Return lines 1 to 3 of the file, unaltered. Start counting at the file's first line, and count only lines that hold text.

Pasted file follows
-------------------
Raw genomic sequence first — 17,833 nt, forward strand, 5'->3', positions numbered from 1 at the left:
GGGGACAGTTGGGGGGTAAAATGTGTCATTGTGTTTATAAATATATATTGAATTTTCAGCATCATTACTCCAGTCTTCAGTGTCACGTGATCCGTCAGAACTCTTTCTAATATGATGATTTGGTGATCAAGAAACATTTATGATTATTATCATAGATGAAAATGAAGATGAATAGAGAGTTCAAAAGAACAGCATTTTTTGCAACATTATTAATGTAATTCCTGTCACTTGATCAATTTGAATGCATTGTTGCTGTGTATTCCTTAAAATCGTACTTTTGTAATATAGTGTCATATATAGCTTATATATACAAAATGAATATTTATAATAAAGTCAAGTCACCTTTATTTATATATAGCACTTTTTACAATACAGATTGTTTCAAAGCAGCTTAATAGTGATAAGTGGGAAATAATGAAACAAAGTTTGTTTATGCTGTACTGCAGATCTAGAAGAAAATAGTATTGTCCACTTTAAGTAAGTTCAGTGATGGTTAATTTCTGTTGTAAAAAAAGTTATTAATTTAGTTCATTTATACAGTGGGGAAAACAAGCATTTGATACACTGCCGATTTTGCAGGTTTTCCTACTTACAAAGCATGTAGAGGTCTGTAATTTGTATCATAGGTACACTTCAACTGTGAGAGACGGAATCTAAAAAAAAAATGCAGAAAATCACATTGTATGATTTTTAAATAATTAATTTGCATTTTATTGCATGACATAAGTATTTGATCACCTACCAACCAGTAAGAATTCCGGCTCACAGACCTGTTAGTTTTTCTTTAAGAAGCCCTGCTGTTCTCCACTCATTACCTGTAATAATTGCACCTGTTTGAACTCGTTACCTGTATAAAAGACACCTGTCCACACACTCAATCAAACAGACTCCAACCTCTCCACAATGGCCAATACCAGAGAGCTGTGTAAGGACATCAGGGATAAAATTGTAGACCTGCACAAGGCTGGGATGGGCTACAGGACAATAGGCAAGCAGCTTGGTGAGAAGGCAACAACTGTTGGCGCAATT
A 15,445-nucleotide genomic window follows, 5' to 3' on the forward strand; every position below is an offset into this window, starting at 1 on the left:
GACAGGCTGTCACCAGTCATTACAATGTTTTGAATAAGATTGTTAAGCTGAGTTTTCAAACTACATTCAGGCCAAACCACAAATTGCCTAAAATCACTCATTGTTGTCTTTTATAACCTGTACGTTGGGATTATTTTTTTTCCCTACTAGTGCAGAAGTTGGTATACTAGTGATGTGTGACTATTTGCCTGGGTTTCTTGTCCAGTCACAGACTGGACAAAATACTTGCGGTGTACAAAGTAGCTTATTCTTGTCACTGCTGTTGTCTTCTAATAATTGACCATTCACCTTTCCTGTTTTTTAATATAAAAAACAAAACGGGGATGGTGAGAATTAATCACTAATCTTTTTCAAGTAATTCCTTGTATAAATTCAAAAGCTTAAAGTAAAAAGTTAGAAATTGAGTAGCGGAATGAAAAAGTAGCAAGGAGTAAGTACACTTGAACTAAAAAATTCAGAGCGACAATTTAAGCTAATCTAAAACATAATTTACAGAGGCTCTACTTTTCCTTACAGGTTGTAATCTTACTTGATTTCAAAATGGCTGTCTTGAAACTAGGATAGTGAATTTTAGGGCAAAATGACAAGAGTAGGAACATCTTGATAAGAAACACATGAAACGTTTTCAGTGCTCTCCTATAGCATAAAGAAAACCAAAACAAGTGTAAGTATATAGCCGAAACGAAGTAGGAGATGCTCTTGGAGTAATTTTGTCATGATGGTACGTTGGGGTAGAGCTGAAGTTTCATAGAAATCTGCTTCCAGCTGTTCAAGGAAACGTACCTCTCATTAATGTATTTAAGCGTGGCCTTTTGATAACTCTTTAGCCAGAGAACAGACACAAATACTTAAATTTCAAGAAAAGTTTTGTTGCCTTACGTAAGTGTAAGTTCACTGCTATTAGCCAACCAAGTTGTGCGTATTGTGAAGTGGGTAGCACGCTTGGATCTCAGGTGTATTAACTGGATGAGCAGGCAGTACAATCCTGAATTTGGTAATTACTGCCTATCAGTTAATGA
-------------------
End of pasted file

Raw genomic sequence first — 17,833 nt, forward strand, 5'->3', positions numbered from 1 at the left:
GGGGACAGTTGGGGGGTAAAATGTGTCATTGTGTTTATAAATATATATTGAATTTTCAGCATCATTACTCCAGTCTTCAGTGTCACGTGATCCGTCAGAACTCTTTCTAATATGATGATTTGGTGATCAAGAAACATTTATGATTATTATCATAGATGAAAATGAAGATGAATAGAGAGTTCAAAAGAACAGCATTTTTTGCAACATTATTAATGTAATTCCTGTCACTTGATCAATTTGAATGCATTGTTGCTGTGTATTCCTTAAAATCGTACTTTTGTAATATAGTGTCATATATAGCTTATATATACAAAATGAATATTTATAATAAAGTCAAGTCACCTTTATTTATATATAGCACTTTTTACAATACAGATTGTTTCAAAGCAGCTTAATAGTGATAAGTGGGAAATAATGAAACAAAGTTTGTTTATGCTGTACTGCAGATCTAGAAGAAAATAGTATTGTCCACTTTAAGTAAGTTCAGTGATGGTTAATTTCTGTTGTAAAAAAAGTTATTAATTTAGTTCATTTATACAGTGGGGAAAACAAGCATTTGATACACTGCCGATTTTGCAGGTTTTCCTACTTACAAAGCATGTAGAGGTCTGTAATTTGTATCATAGGTACACTTCAACTGTGAGAGACGGAATCTAAAAAAAAAATGCAGAAAATCACATTGTATGATTTTTAAATAATTAATTTGCATTTTATTGCATGACATAAGTATTTGATCACCTACCAACCAGTAAGAATTCCGGCTCACAGACCTGTTAGTTTTTCTTTAAGAAGCCCTGCTGTTCTCCACTCATTACCTGTAATAATTGCACCTGTTTGAACTCGTTACCTGTATAAAAGACACCTGTCCACACACTCAATCAAACAGACTCCAACCTCTCCACAATGGCCAATACCAGAGAGCTGTGTAAGGACATCAGGGATAAAATTGTAGACCTGCACAAGGCTGGGATGGGCTACAGGACAATAGGCAAGCAGCTTGGTGAGAAGGCAACAACTGTTGGCGCAATT
A 15,445-nucleotide genomic window follows, 5' to 3' on the forward strand; every position below is an offset into this window, starting at 1 on the left: